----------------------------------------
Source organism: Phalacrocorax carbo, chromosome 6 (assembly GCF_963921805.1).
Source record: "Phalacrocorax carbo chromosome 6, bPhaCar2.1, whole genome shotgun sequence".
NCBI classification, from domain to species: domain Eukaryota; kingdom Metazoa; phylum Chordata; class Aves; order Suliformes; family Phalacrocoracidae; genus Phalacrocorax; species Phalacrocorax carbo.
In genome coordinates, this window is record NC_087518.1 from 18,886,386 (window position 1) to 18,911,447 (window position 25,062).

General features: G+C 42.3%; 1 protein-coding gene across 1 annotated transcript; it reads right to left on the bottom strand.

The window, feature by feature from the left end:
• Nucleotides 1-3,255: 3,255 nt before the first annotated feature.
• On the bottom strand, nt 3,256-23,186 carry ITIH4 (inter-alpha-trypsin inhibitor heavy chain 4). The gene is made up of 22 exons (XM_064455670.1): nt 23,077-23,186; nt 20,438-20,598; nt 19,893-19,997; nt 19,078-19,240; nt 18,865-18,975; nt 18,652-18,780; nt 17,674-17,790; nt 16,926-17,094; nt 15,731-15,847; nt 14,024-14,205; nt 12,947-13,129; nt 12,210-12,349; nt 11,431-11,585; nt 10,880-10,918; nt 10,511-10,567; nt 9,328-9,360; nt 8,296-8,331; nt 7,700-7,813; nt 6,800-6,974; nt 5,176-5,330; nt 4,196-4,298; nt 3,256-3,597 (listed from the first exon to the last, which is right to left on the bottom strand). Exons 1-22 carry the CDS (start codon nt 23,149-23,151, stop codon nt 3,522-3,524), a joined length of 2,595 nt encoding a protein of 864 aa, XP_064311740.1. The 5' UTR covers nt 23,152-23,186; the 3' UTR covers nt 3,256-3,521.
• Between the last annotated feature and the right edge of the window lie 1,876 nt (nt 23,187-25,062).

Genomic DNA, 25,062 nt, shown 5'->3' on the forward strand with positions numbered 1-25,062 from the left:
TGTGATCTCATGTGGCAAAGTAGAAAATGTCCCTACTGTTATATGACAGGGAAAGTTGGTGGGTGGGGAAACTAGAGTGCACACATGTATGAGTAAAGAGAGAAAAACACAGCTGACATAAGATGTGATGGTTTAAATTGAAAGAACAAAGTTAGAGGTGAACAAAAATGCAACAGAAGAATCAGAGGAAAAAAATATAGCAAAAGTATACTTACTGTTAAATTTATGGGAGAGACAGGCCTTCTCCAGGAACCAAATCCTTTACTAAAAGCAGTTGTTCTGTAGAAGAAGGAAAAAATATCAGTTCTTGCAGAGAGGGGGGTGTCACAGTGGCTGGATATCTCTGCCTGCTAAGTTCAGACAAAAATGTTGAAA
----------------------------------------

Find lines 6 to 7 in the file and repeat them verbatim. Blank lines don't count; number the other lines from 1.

The window, feature by feature from the left end:
• Nucleotides 1-3,255: 3,255 nt before the first annotated feature.